Line Activity Estim
Spent Still to
to do
Date done
(now is
29 Mar 2009)
1 Activity 1 2 2 0 1.0      
2 Activity 2 5 5 1 1.2 1 1 30 Mar 2009
3 Activity 3 1 3 0 3.0      
4 Activity 4 2 3 2 2.5 1 2 1 Apr 2009
5 Activity 5 5 4 1 1.0 1 1 2 Apr 2009
6 Activity 6 3       1.4 4.2 9 Apr 2009
7 Activity 7 1       1.4 1.4 10 Apr 2009
8 Activity 8 3       1.4 4.2 16 Apr 2009
 ↓   ↓              
16 Activity 16 4       1.4 5.6 2 Jun 2009
17 Activity 17 5       1.4 7.0 11 Jun 2009
18 Activity 18 7       1.4 9.8 25 Jun 2009

Table: Simplified TimeLine sheet, indicating what will be done when based
on estimations and a calibrated future. It also shows what will not be done
at a certain date, giving us early warnings: on 5 June, Activities 17 and 18
won't be done. The earlier we get a warning, the more time we have to do
something about it. Some notes: In this table we don't calibrate Still to Spend
(by using calibration factor 1), because of assumed improved insight.
Activities not yet started are calibrated by the ratio of Spent plus Still to Spend
and the original estimates. Apparently, this is a snapshot of 29 March.

Feeding Portfolio, Program, and Resource Management

Summarizing the TimeLine technique:

The Table shows a simplified example of a TimeLine table, stating the Activity-description, the estimate, the time already spent and the time still to spend, the ratio of real and estimated time, the calibration factor (ratio of total real time (Spent + Still to Spend) and estimated time during a past period), the resulting calibrated ("real") time still to spend and the resulting dates. If in this example the project has to be concluded on 5 June, we now can say that Activities 17 and 18 won't be done at that deadline, unless we do something differently. This way, we can very early in a project predict what will be done when and take the consequence of the prediction, rather than sticking our head in the sand until reality hits us somewhere. The biggest hurdle is that most project managers have trouble finding out which activities have to be done, causing starting up this technique to take some time. Once this hurdle is taken, however, it hardly takes time to keep the TimeLine up to date, giving real control over the further prediction and the progression of the project.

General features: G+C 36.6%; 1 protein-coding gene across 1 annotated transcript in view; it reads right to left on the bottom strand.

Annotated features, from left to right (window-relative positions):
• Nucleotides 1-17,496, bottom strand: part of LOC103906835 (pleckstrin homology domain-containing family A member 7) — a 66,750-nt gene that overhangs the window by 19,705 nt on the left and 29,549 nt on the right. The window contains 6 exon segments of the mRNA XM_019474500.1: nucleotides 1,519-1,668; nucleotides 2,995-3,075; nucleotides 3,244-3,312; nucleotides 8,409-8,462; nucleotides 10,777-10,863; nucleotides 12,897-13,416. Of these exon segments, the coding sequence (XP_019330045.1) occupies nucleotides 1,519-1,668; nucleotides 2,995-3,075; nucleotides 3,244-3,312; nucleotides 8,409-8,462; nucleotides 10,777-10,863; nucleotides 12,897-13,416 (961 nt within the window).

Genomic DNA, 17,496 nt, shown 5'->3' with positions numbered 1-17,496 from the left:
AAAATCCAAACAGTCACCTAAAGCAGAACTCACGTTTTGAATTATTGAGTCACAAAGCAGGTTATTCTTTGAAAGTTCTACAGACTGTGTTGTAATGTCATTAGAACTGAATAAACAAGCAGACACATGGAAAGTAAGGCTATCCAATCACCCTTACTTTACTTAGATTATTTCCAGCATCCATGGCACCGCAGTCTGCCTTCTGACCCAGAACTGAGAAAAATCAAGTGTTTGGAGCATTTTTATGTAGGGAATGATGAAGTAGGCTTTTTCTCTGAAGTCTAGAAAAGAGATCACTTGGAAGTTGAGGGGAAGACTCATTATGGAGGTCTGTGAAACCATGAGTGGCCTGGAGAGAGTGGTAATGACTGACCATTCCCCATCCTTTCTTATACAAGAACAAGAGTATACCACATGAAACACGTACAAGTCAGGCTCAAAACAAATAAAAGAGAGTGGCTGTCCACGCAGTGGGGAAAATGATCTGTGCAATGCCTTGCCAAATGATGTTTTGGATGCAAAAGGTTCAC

Traditionally, Program/Portfolio/Resource Management (PPRM) is based on hope. After all, if most projects are late, planning based on assumed deadlines which are not kept is more a game than management. Once the projects have learnt to sufficiently reliably predict what can be done when, PPRM can finally start really managing. This is what we see happening once this process is in place and projects begin to supply data they can live up to...

The Ratio real/estimated proved also to be an interesting indicator: an organization outsourcing refactoring and design of software, found that the supplier was quite good in refactoring and debugging, with a ratio slightly less than 1, meaning always done within the estimated time. When they saw ratios of 4 and 6, they checked the type of activities and found that these were all design activities. Apparently this supplier wasn't good at design (yet?), or at least at estimating design time.

Figure: The problems are not the real problem, after all we're very good at
solving problems. The real problem is we're not doing something about it.

Conclusion of the TimeLine technique